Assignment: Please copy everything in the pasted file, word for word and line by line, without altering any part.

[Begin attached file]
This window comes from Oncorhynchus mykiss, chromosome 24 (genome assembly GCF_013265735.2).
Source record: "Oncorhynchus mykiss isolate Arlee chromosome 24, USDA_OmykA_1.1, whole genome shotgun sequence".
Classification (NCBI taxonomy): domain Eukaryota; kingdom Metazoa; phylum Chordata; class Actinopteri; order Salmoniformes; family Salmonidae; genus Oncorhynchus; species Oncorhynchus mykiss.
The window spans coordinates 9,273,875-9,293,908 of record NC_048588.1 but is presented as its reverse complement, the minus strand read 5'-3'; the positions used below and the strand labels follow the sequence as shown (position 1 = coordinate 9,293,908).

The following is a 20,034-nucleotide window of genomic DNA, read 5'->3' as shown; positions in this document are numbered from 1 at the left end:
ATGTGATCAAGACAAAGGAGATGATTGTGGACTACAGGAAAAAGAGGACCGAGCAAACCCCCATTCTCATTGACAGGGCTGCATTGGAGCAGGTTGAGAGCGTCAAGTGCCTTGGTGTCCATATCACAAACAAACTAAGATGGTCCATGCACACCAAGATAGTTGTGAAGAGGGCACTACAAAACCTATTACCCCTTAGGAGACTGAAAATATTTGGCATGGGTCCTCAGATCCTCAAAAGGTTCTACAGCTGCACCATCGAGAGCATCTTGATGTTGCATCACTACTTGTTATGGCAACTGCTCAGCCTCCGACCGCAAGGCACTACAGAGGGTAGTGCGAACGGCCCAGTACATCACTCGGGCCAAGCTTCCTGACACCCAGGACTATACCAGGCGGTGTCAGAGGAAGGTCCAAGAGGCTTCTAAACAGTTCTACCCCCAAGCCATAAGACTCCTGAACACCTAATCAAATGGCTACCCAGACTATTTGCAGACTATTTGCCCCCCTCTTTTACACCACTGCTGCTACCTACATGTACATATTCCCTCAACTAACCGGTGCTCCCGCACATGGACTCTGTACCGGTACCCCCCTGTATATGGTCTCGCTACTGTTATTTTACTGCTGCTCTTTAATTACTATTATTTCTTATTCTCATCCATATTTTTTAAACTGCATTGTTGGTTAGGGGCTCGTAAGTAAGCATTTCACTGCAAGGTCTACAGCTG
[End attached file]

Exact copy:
This window comes from Oncorhynchus mykiss, chromosome 24 (genome assembly GCF_013265735.2).
Source record: "Oncorhynchus mykiss isolate Arlee chromosome 24, USDA_OmykA_1.1, whole genome shotgun sequence".
Classification (NCBI taxonomy): domain Eukaryota; kingdom Metazoa; phylum Chordata; class Actinopteri; order Salmoniformes; family Salmonidae; genus Oncorhynchus; species Oncorhynchus mykiss.
The window spans coordinates 9,273,875-9,293,908 of record NC_048588.1 but is presented as its reverse complement, the minus strand read 5'-3'; the positions used below and the strand labels follow the sequence as shown (position 1 = coordinate 9,293,908).

The following is a 20,034-nucleotide window of genomic DNA, read 5'->3' as shown; positions in this document are numbered from 1 at the left end:
ATGTGATCAAGACAAAGGAGATGATTGTGGACTACAGGAAAAAGAGGACCGAGCAAACCCCCATTCTCATTGACAGGGCTGCATTGGAGCAGGTTGAGAGCGTCAAGTGCCTTGGTGTCCATATCACAAACAAACTAAGATGGTCCATGCACACCAAGATAGTTGTGAAGAGGGCACTACAAAACCTATTACCCCTTAGGAGACTGAAAATATTTGGCATGGGTCCTCAGATCCTCAAAAGGTTCTACAGCTGCACCATCGAGAGCATCTTGATGTTGCATCACTACTTGTTATGGCAACTGCTCAGCCTCCGACCGCAAGGCACTACAGAGGGTAGTGCGAACGGCCCAGTACATCACTCGGGCCAAGCTTCCTGACACCCAGGACTATACCAGGCGGTGTCAGAGGAAGGTCCAAGAGGCTTCTAAACAGTTCTACCCCCAAGCCATAAGACTCCTGAACACCTAATCAAATGGCTACCCAGACTATTTGCAGACTATTTGCCCCCCTCTTTTACACCACTGCTGCTACCTACATGTACATATTCCCTCAACTAACCGGTGCTCCCGCACATGGACTCTGTACCGGTACCCCCCTGTATATGGTCTCGCTACTGTTATTTTACTGCTGCTCTTTAATTACTATTATTTCTTATTCTCATCCATATTTTTTAAACTGCATTGTTGGTTAGGGGCTCGTAAGTAAGCATTTCACTGCAAGGTCTACAGCTG